Laus Veneris by Algernon Charles Swinburne – This is another long poem, but if you’re into romantic, beautifully-written verse, you should probably have a read.

I dare not always touch her, lest the kiss

Leave my lips charred. Yea, Lord, a little bliss,

Brief bitter bliss, one hath for a great sin;

Nathless thou knowest how sweet a thing it is.

Maxims by Francois La Rochefoucauld – Apart from being the proprietor of a fantastic name, Francois is also the writer of a book of philosophical maxims. I really like this one!

Absence diminishes small loves and increases great ones, as the wind blows out the candle and fans the bonfire.

The River’s Tale by Rudyard Kipling – I’m confused as to how I’ve managed to write over 100 posts about literature and NOT mention this man yet. Doesn’t this little excerpt make you want to read more?

Twenty bridges from Tower to Kew

Wanted to know what the River knew,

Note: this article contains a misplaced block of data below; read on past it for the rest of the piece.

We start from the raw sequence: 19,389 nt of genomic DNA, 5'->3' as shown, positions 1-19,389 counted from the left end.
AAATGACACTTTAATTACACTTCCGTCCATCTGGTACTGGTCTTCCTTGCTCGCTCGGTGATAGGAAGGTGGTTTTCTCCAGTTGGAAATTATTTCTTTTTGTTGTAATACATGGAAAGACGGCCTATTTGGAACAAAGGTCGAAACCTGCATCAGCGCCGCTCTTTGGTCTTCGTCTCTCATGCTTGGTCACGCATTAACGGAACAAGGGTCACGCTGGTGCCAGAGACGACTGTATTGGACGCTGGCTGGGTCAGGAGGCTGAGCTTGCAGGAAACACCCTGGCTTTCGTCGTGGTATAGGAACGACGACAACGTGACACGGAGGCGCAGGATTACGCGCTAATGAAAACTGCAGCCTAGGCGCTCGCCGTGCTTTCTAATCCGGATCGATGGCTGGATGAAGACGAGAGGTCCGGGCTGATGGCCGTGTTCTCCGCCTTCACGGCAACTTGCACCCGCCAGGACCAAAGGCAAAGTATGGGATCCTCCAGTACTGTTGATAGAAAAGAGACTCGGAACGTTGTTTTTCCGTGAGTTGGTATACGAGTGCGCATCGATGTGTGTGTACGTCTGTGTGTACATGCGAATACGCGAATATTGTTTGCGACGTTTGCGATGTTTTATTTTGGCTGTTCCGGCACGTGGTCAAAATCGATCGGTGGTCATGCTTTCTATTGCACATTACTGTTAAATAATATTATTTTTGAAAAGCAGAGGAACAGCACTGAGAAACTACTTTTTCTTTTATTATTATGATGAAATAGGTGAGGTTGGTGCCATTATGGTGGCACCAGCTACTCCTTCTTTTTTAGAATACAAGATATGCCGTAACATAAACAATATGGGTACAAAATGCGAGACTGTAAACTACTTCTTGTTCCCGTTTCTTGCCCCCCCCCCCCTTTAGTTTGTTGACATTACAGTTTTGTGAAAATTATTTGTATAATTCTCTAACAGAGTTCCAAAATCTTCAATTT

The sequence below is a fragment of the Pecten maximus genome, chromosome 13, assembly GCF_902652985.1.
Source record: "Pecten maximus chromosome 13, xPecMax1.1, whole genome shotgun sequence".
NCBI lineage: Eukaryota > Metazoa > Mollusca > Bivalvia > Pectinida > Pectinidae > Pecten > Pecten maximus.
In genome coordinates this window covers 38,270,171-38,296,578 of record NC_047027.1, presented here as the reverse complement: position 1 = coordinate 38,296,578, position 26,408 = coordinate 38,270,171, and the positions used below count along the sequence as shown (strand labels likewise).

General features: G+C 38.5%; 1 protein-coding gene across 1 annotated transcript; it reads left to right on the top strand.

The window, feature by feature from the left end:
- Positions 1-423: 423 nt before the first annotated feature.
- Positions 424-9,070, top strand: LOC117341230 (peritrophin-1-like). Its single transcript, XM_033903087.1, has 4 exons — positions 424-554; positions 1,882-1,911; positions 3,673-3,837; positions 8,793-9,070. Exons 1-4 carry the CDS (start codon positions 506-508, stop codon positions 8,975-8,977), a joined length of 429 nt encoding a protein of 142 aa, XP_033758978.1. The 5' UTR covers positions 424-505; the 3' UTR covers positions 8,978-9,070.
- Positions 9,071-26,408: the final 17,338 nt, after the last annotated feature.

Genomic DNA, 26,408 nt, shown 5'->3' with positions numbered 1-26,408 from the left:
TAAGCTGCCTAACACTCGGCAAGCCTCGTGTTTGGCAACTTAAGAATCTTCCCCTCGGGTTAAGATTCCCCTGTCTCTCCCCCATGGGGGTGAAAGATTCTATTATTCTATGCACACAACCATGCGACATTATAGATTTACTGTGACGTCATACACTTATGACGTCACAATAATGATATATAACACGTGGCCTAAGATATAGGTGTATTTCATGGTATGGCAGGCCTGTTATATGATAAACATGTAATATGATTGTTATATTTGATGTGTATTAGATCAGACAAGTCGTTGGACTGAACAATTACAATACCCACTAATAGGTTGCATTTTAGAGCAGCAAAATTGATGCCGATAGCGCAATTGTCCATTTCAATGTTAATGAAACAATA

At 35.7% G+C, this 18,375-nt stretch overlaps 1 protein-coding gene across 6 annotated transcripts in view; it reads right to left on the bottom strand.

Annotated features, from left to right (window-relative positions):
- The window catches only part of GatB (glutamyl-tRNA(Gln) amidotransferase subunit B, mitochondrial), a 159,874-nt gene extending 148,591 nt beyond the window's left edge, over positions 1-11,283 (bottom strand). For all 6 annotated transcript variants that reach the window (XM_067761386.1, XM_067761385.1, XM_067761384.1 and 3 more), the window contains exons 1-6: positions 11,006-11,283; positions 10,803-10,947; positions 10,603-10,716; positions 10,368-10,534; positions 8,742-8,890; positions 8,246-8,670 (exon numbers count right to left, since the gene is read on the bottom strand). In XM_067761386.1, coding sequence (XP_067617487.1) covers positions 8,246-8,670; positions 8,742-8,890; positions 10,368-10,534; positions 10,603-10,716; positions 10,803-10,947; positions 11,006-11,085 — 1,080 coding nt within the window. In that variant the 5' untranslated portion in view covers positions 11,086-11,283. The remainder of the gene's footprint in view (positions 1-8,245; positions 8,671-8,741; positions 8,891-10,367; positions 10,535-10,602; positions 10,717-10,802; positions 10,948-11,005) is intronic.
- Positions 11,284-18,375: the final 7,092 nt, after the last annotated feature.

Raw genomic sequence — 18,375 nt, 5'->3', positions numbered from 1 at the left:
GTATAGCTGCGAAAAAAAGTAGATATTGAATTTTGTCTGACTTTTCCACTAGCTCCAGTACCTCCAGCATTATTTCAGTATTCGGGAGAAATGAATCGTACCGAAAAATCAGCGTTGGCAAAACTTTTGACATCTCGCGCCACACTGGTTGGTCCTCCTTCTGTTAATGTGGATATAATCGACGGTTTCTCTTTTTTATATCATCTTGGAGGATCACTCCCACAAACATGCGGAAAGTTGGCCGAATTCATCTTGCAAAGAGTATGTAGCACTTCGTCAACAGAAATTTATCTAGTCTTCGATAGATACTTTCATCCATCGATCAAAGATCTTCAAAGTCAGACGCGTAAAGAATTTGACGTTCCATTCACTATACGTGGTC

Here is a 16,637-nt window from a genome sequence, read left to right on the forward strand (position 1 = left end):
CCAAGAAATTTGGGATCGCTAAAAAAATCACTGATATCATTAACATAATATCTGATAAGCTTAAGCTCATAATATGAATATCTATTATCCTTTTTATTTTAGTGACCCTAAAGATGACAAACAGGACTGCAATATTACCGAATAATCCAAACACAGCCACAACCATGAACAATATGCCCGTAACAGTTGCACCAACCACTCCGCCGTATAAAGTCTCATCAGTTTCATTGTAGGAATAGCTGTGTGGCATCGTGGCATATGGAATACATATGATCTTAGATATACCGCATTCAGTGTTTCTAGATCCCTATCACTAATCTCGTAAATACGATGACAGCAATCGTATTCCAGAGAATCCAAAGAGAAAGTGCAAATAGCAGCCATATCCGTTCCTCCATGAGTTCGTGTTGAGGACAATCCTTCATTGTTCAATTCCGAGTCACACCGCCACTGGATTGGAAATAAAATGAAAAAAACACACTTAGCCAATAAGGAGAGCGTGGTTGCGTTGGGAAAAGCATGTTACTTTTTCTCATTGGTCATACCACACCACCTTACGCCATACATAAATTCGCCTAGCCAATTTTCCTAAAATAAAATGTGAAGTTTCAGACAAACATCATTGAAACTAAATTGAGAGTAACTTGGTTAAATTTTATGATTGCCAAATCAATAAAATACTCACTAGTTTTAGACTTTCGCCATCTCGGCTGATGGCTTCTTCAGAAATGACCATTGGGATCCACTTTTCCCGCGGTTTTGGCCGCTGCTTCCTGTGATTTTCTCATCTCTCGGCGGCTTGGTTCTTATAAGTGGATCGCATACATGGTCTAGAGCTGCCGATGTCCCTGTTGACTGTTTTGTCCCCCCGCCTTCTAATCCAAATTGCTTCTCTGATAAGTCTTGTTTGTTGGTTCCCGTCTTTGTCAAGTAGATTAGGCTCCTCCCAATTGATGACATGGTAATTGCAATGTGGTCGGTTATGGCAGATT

For they were young and the Thames was old,

And this is the tale that the River told

The Ballad of Reading Gaol by Oscar Wilde – Wilde was imprisoned in Reading Gaol for ‘homosexual offenses’. It’s thought that this poem was written during his exile.

Like two doomed ships that pass in storm
We had crossed each other’s way:
But we made no sign, we said no word,
We had no word to say

Hamlet by William Shakespeare – Believe it or not, there is more to this play than an over-quoted line spoken at a skull. Shocking, I know.

There are more things in heaven and earth…

Than are dreamt of in our philosophy.